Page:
I. Getting started.
II. Observe the AI with no input.
Letting the AI run by itself for a while shows you how the AI starts thinking in Latin and lets you see if the artificial Mind is malfunctioning upon start-up.
III. Test the cognitive function of the AI.
A. The primitive Latin AI thinks with subject-verb-object (SVO).
The AI will output SVO statements in Latin that mean things like "I am a person" or "Human beings love nature." If you know some Latin, you may type in such a statement and press "Enter".B. If more than one thought is active, the AI Mind will call the conjunction module and output a compound statement.
For example, the AI might say what means in English, "You are a human being and I am a person."
C. The AI may demonstrate activation spreading from one concept to another concept.
If you type in "homo" for "human being", the AI may spread activation to a thought that means "Human beings love nature." Then the AI may spread activation from "nature" to an associated statement about nature.
D. When conceptual activation dies down, the ego-concept becomes active by default.
While thinking activates concepts in the AI Mind, the PsiDecay module is constantly causing a slow decay of activation on all activated concepts in order to simulate a real human brain. If the Mens Latina exhausts all available or reachable chains of thought, a zombie or "flatliner" state of mind is prevented by special code in the NounPhrase module which imparts a jolt of activation to the self-concept of the ego. If you are the designated AI Mind Maintainer, you may select any concept ad libitum to become activated by default when all else is quiescent, but it makes sense for a mind, natural or artificial, to think primarily of itself when other thoughts have gone quiet. If you are an AI representing Garfield the Cat, the concept that gets automatically activated in extremis might be Pizza! But pizza should not be the default concept for mission-critical AI applications. Besides, users and testers who know about the default activation of the ego-concept may use that knowledge to see how well new features have been implemented.
E. Word-order matters in English, but not in Latin.
Starting with the Abra012A version of the Mens Latina, the LaParser() Latin parsing module makes it possible for the Homo sapiens user to enter a Latin subject-verb-object (SVO) sentence in any possible word-order, and the Mens Latina will still understand the input by treating each noun or verb as the subject or predicate or object on the basis of its inflectional ending, not on the basis of word-order. You can test this mental functionality by entering a Latin sentence like "tu das pecuniam" (for "You give money") in all possible word-orders, such as "tu pecuniam das" or "pecuniam das tu", and the Latin-thinking Mind will properly assign the associative tags and grok the idea in the original Latin. Because the default concept in the Mens Latina is the ego-concept of self, you may stop entering ideas and wait for the AI to state by default what it knows about itself. The AI should eventually output something like "EGO DO PECUNIAM", because you have said so in Latin to the AI.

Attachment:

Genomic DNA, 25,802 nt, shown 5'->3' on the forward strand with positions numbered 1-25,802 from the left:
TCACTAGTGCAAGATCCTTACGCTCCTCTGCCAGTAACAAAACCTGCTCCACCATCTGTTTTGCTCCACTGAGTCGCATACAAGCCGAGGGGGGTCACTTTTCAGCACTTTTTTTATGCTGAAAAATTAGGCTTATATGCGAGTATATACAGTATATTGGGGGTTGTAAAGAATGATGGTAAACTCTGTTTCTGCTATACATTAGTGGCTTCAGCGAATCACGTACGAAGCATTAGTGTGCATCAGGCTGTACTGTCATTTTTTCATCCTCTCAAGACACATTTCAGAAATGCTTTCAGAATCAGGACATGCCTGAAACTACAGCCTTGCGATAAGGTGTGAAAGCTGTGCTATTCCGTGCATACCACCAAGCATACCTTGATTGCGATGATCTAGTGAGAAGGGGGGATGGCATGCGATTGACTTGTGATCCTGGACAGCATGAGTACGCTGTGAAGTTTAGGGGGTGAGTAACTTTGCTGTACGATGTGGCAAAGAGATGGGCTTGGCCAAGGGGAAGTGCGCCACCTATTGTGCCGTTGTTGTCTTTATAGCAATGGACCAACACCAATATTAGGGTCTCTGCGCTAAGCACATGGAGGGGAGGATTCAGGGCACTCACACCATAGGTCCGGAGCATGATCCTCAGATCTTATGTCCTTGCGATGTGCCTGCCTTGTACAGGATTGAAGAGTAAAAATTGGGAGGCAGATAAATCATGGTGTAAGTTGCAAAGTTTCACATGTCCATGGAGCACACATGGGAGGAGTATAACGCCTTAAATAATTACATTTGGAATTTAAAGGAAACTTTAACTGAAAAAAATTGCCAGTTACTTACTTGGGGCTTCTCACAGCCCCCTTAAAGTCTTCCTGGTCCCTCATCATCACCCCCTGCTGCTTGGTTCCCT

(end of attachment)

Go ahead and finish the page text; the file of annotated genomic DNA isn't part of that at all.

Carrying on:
Initially the new feature of disregarding word-order works properly only for Latin-language input using unambiguously nominative or accusative words, like "tu" and "pecuniam". Further AI coding should make it possible for the Latin AI to comprehend more ambiguous input, but the basic principle of disregard of word-order has been implemented in the LaParser() module.
IV. Observe automated reasoning with logical inference.
A. The mindboot of the AI contains knowledge as a basis for inference.
The Mens Latina knows that "Professores scribunt libros" ("Professors write books") and that "Studentes legunt libros" ("Students read books"). Other such tidbits of knowledge may be entered in Latin by the human user.
B. The human user may enter a statement that provokes a logical inference.
If the human user types in "marcus est studens" for "Marcus is a student", the InFerence mind-module will create a silent conceptual inference that perhaps Marcus reads books, since he "is a" student. If the user clicks the check-box for Diagnostic mode, the silent (wordless) conceptual inference becomes visible as a series of time-points with flag-panels containing the associative-tags of the inference, but no "recall-vectors" over to any words stored in auditory memory, since the inference consists only of concepts and not of words expressing or communicating the inferred idea.
C. The AI Mind may ask the user to confirm or deny a logical inference.
The AskUser() module will pose a question (Legitne Marcus libros?) in Latin, seeking validation or rebuttal of the logical inference. The user may respond tersely with "sic" or "non" as an answer.
D. The AI retroactively adjusts the knowledge base (KB) in accordance with user input.
The AI software is set up to accept "sic" as a "yes" answer and "non" as a "no" answer in reponse to a question seeking validation of an inference. Other answers, such as a re-statement of the inferred idea, or a denial of the inferred idea, may work as well as "sic" or "non" in response to the question seeking validation. Whether the user responds positively or negatively, the KbRetro() module adjusts the knowledge base in accordance with the user input. The tru truth-value of the knowledge provided by the human user is automatically set to a positive level, so that gradually the AI Mind may build up an ontology of known and believable facts about the world.